M12.57 is a non-specific and non-billable ICD-10 code code, consider using a code with a higher level of specificity for a diagnosis of traumatic arthropathy, ankle and foot. The code is not specific and is NOT valid for the year 2023 for the submission of HIPAA-covered transactions. Category or Header define the heading of a category of codes that may be further subdivided by the use of 4th, 5th, 6th or 7th characters.
- Traumatic Arthropathy-. any arthropathy that is caused by trauma.
Specific Coding for Traumatic arthropathy, ankle and foot
Non-specific codes like M12.57 require more digits to indicate the appropriate level of specificity. Consider using any of the following ICD-10 codes with a higher level of specificity when coding for traumatic arthropathy, ankle and foot:
Index to Diseases and Injuries References
The Index to Diseases and Injuries is an alphabetical listing of medical terms, with each term mapped to one or more ICD-10 code(s). The following references for this diagnosis code are found in the injuries and diseases index:
Ankle Injuries and Disorders
Your ankle bone and the ends of your two lower leg bones make up the ankle joint. Your ligaments, which connect bones to one another, stabilize and support it. Your muscles and tendons move it.
The most common ankle problems are sprains and fractures (broken bones). A sprain is an injury to the ligaments. It may take a few weeks to many months to heal completely. A fracture is a break in a bone. You can also injure other parts of the ankle such as tendons, which join muscles to bone, and cartilage, which cushions your joints. Ankle sprains and fractures are common sports injuries.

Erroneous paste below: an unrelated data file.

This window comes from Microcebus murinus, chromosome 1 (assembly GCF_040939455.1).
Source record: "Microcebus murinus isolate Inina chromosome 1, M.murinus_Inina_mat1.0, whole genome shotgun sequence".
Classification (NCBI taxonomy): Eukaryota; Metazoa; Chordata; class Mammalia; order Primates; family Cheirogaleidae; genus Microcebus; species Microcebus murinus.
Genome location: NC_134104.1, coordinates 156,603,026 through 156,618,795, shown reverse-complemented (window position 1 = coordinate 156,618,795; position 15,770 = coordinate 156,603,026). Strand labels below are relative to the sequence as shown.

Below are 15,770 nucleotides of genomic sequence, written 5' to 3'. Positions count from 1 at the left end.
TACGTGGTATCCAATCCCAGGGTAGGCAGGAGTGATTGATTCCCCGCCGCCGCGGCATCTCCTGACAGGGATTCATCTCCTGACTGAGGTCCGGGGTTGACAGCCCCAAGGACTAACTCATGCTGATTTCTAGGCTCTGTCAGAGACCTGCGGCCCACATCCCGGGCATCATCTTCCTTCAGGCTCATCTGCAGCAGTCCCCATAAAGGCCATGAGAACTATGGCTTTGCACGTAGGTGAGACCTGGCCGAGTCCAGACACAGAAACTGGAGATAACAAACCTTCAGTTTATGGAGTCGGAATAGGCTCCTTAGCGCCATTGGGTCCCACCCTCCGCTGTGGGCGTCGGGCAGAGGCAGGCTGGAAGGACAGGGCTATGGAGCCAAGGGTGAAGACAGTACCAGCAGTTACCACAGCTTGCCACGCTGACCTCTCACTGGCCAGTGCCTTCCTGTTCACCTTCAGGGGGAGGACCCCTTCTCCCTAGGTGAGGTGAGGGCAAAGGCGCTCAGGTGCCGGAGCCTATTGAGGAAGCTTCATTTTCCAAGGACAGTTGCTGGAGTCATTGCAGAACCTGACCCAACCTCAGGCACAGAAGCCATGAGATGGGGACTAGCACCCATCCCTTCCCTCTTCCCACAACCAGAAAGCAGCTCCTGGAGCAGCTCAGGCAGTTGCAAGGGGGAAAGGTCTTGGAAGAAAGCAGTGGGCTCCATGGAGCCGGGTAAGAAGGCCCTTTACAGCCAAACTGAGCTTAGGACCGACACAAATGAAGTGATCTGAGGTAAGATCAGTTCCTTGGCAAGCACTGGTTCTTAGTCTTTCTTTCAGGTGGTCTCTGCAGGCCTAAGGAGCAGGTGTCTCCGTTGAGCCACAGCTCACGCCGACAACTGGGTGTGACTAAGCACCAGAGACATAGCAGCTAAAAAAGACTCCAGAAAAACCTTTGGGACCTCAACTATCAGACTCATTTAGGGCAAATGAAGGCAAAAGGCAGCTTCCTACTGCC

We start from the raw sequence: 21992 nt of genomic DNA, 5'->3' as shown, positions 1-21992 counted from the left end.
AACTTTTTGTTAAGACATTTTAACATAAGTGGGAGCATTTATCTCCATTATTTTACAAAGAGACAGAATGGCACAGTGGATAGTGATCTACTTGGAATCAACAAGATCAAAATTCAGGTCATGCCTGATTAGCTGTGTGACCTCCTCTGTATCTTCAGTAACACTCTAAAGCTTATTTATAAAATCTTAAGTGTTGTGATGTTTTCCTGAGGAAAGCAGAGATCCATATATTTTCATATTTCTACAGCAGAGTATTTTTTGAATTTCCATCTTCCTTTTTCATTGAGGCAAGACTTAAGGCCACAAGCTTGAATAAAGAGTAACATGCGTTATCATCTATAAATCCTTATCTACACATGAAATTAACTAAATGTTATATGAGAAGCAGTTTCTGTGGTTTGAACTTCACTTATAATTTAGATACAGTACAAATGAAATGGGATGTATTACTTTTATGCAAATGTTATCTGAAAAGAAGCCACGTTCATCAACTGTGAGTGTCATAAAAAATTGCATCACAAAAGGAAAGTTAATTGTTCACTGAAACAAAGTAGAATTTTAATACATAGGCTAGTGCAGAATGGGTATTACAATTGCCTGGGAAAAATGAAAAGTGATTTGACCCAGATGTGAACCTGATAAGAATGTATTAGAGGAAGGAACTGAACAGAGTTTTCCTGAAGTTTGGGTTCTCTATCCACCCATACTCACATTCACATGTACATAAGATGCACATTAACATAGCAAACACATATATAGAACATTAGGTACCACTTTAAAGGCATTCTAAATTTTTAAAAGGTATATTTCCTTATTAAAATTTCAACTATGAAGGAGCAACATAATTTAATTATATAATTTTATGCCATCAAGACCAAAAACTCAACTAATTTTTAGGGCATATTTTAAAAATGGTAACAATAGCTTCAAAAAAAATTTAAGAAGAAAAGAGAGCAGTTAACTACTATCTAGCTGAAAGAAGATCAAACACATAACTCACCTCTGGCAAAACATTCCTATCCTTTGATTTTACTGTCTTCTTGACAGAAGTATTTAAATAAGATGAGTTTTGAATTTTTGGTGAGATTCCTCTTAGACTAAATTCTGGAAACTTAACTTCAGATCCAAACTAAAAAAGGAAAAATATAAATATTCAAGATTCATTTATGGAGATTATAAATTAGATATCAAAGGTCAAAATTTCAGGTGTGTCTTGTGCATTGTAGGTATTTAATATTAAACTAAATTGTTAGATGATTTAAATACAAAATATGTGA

[Learn More in MedlinePlus]
Foot Injuries and Disorders
Each of your feet has 26 bones, 33 joints, and more than 100 tendons, muscles, and ligaments. No wonder a lot of things can go wrong. Here are a few common problems:
- Bunions - hard, painful bumps on the big toe joint
- Corns and calluses - thickened skin from friction or pressure
- Plantar warts - warts on the soles of your feet
- Fallen arches - also called flat feet
Ill-fitting shoes often cause these problems. Aging and being overweight also increase your chances of having foot problems.
[Learn More in MedlinePlus]
- FY 2023 - No Change, effective from 10/1/2022 through 9/30/2023
- FY 2022 - No Change, effective from 10/1/2021 through 9/30/2022
- FY 2021 - No Change, effective from 10/1/2020 through 9/30/2021
- FY 2020 - No Change, effective from 10/1/2019 through 9/30/2020
- FY 2019 - No Change, effective from 10/1/2018 through 9/30/2019
- FY 2018 - No Change, effective from 10/1/2017 through 9/30/2018
- FY 2017 - No Change, effective from 10/1/2016 through 9/30/2017
- FY 2016 - New Code, effective from 10/1/2015 through 9/30/2016 (First year ICD-10-CM implemented into the HIPAA code set)